When the first game was played on May 23 1896, neither the foreign community in Yokohama nor the Japanese language media seem to have attached any particular significance to it being the first “international” baseball match. The YC&AC played at least two Brits in their team with cricketer K. F. Crawford being a vice president of the club.
It was only the 12th recorded game played by Ichiko, some of whose supporters had caused the international “Imbrie incident” during the school’s first ever game almost exactly six years earlier. They attacked the Christian missionary Rev. W. Imbrie who taught at Meiji Gakuen where the game was being played when he tried to enter the ground taking a short cut by climbing over a hedge. As a result the game was stopped with Ichiko losing 6-0. The assault on Imbrie was one of several at the time on American missionaries, one of whom died, and came at a time of rising tensions between Japanese and foreigners. One reason for these attacks were issues relating to extraterritoriality and the special status of foreigners in Japan. Meanwhile, economic crisis also exacerbated feelings against privileged foreigners and the unprecedented high price of rice led to reports of mass starvation even in Tokyo. All in all it was not surprising that some Japanese students were restless and that the YC&AC were reluctant to play against Ichiko.
One former member of Ichiko’s baseball club – he played catcher – who was a spectator at that first ever Ichiko game was MASAOKA Shiki who went on to become one of Meiji Japan’s most famous poets and the last of the four so-called “pillars” of Japanese haiku. More later on him.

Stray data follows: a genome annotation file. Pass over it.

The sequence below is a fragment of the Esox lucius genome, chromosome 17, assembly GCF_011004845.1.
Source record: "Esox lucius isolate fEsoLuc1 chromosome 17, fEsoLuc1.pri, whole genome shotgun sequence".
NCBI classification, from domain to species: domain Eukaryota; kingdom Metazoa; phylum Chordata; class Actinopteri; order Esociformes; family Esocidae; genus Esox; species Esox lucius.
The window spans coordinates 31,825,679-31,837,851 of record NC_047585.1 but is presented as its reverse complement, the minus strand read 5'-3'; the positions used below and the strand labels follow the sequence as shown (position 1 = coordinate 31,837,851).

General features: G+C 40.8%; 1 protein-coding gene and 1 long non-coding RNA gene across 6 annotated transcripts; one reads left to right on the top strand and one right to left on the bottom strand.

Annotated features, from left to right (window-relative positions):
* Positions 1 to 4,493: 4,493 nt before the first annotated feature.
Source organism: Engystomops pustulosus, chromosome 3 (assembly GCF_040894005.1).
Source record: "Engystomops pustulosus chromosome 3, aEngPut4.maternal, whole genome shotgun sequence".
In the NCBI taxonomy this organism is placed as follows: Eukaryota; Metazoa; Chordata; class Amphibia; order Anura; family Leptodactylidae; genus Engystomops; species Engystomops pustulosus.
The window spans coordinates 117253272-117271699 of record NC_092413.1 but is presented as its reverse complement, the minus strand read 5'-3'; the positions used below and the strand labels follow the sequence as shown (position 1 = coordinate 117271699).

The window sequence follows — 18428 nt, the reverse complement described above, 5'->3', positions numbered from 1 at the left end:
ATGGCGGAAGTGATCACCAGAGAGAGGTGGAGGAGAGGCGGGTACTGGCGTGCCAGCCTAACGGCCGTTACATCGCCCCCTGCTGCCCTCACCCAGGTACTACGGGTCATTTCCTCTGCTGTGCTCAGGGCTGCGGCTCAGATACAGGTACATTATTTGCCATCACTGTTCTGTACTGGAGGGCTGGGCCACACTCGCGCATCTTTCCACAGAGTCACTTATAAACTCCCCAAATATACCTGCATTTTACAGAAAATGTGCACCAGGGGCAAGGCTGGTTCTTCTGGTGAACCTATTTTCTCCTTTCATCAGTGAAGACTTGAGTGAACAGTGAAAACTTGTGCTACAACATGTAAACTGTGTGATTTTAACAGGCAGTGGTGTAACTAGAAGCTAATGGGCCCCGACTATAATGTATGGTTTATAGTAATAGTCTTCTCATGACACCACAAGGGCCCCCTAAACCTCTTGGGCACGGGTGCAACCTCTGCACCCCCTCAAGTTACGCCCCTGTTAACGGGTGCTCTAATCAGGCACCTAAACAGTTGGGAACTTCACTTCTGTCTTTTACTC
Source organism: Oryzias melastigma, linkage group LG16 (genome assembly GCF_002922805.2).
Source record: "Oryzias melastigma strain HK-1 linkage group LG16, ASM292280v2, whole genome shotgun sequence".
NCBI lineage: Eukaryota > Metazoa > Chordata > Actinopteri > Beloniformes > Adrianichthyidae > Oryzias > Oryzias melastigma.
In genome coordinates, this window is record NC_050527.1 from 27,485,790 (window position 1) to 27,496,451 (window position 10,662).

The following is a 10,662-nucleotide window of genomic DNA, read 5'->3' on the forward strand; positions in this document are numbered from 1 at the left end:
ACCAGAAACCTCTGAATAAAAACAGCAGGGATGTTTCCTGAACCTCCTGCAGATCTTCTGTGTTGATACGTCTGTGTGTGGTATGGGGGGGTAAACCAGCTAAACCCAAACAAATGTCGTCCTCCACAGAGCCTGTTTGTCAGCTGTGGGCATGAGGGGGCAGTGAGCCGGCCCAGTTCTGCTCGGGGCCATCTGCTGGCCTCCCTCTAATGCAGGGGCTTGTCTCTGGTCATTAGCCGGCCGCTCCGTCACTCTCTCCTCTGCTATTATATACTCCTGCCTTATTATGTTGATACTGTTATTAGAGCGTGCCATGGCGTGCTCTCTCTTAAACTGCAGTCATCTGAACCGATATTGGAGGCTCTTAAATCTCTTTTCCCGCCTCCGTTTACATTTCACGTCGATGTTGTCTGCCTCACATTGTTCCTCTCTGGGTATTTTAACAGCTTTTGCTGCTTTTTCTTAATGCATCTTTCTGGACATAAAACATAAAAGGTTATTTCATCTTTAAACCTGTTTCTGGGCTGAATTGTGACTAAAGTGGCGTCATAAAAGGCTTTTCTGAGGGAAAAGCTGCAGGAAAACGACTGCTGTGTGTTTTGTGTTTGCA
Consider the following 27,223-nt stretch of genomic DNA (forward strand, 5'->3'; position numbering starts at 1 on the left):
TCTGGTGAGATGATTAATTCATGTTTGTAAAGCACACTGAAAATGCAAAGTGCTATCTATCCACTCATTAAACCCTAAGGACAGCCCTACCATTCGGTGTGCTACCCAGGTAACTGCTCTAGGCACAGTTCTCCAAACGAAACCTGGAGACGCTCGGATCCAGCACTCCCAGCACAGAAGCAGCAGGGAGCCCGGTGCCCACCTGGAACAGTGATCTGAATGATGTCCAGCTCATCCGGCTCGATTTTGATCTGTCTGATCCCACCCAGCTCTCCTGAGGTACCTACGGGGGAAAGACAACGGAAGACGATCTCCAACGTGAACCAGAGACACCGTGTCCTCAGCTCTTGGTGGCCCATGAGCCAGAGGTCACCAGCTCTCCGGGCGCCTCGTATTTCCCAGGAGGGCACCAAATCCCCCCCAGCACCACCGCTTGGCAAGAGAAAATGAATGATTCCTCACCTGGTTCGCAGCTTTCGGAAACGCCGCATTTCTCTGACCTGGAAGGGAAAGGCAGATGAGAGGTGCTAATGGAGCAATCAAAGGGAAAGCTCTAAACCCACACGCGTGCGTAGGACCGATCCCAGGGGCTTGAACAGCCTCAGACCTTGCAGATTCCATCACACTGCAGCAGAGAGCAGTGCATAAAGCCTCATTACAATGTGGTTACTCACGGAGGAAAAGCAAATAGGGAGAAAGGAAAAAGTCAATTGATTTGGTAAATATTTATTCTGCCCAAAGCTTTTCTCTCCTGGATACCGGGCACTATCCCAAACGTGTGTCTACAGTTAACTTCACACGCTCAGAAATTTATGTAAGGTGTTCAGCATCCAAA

YC&AC Vs Ichiko on May 23 and June 6 1896
The only Yokohama newspaper to cover that May 23 game and the other games in Yokohama was the Japan Weekly Mail (JWM). The JWM reporter’s coverage of all the games was excellent and his analysis impressive, giving readers a good sense of how each game progressed as well as the general atmosphere. Even the length of each article indicates how the popular interest grew game by game.
The title of the JWM’s two-sentence article with tabulated game stats about the first game was “BASEBALL.” and the article read “A baseball team of the Y. C. & A. C. were badly beaten on Saturday by a nine from the Tokyo Higher School, being out-maneuvered at all points of the game as a glance at the score with show. Mr. Geo. Rice was scorer.” The score was 29-4 and the stats show that Ichiko’s pitcher AOI Jitsuzo was the outstanding player on the field. The losing YC&AC soon requested a rematch which was set for June 6.